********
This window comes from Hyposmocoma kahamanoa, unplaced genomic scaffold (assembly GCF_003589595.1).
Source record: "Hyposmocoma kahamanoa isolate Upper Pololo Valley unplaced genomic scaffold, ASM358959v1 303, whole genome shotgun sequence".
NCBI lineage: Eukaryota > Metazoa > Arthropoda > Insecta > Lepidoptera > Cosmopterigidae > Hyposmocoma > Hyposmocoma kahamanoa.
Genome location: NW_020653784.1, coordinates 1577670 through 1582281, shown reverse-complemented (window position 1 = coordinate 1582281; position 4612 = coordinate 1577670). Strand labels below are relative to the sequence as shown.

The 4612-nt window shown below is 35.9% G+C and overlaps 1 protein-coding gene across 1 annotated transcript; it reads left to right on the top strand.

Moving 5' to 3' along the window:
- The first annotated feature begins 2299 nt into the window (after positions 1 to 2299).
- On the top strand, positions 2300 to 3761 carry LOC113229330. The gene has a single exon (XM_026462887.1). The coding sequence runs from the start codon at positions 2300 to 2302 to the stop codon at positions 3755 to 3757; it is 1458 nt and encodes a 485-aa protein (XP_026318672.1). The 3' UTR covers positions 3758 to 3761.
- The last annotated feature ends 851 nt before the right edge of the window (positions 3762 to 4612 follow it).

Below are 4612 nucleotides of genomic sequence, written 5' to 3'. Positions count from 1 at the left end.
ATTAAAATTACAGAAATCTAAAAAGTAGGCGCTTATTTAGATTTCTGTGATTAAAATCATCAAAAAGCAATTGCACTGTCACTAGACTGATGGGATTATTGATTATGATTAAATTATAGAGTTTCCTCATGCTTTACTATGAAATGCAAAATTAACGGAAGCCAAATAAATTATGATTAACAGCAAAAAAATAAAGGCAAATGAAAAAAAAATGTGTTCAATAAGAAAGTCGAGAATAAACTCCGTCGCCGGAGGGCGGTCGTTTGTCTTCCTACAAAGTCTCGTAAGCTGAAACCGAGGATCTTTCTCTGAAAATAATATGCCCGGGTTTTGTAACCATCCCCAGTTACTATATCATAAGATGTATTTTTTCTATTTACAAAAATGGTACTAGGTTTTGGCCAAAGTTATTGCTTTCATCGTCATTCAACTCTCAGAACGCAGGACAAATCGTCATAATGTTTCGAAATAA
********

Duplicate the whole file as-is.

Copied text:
This window comes from Hyposmocoma kahamanoa, unplaced genomic scaffold (assembly GCF_003589595.1).
Source record: "Hyposmocoma kahamanoa isolate Upper Pololo Valley unplaced genomic scaffold, ASM358959v1 303, whole genome shotgun sequence".
NCBI lineage: Eukaryota > Metazoa > Arthropoda > Insecta > Lepidoptera > Cosmopterigidae > Hyposmocoma > Hyposmocoma kahamanoa.
Genome location: NW_020653784.1, coordinates 1577670 through 1582281, shown reverse-complemented (window position 1 = coordinate 1582281; position 4612 = coordinate 1577670). Strand labels below are relative to the sequence as shown.

The 4612-nt window shown below is 35.9% G+C and overlaps 1 protein-coding gene across 1 annotated transcript; it reads left to right on the top strand.

Moving 5' to 3' along the window:
- The first annotated feature begins 2299 nt into the window (after positions 1 to 2299).
- On the top strand, positions 2300 to 3761 carry LOC113229330. The gene has a single exon (XM_026462887.1). The coding sequence runs from the start codon at positions 2300 to 2302 to the stop codon at positions 3755 to 3757; it is 1458 nt and encodes a 485-aa protein (XP_026318672.1). The 3' UTR covers positions 3758 to 3761.
- The last annotated feature ends 851 nt before the right edge of the window (positions 3762 to 4612 follow it).

Below are 4612 nucleotides of genomic sequence, written 5' to 3'. Positions count from 1 at the left end.
ATTAAAATTACAGAAATCTAAAAAGTAGGCGCTTATTTAGATTTCTGTGATTAAAATCATCAAAAAGCAATTGCACTGTCACTAGACTGATGGGATTATTGATTATGATTAAATTATAGAGTTTCCTCATGCTTTACTATGAAATGCAAAATTAACGGAAGCCAAATAAATTATGATTAACAGCAAAAAAATAAAGGCAAATGAAAAAAAAATGTGTTCAATAAGAAAGTCGAGAATAAACTCCGTCGCCGGAGGGCGGTCGTTTGTCTTCCTACAAAGTCTCGTAAGCTGAAACCGAGGATCTTTCTCTGAAAATAATATGCCCGGGTTTTGTAACCATCCCCAGTTACTATATCATAAGATGTATTTTTTCTATTTACAAAAATGGTACTAGGTTTTGGCCAAAGTTATTGCTTTCATCGTCATTCAACTCTCAGAACGCAGGACAAATCGTCATAATGTTTCGAAATAA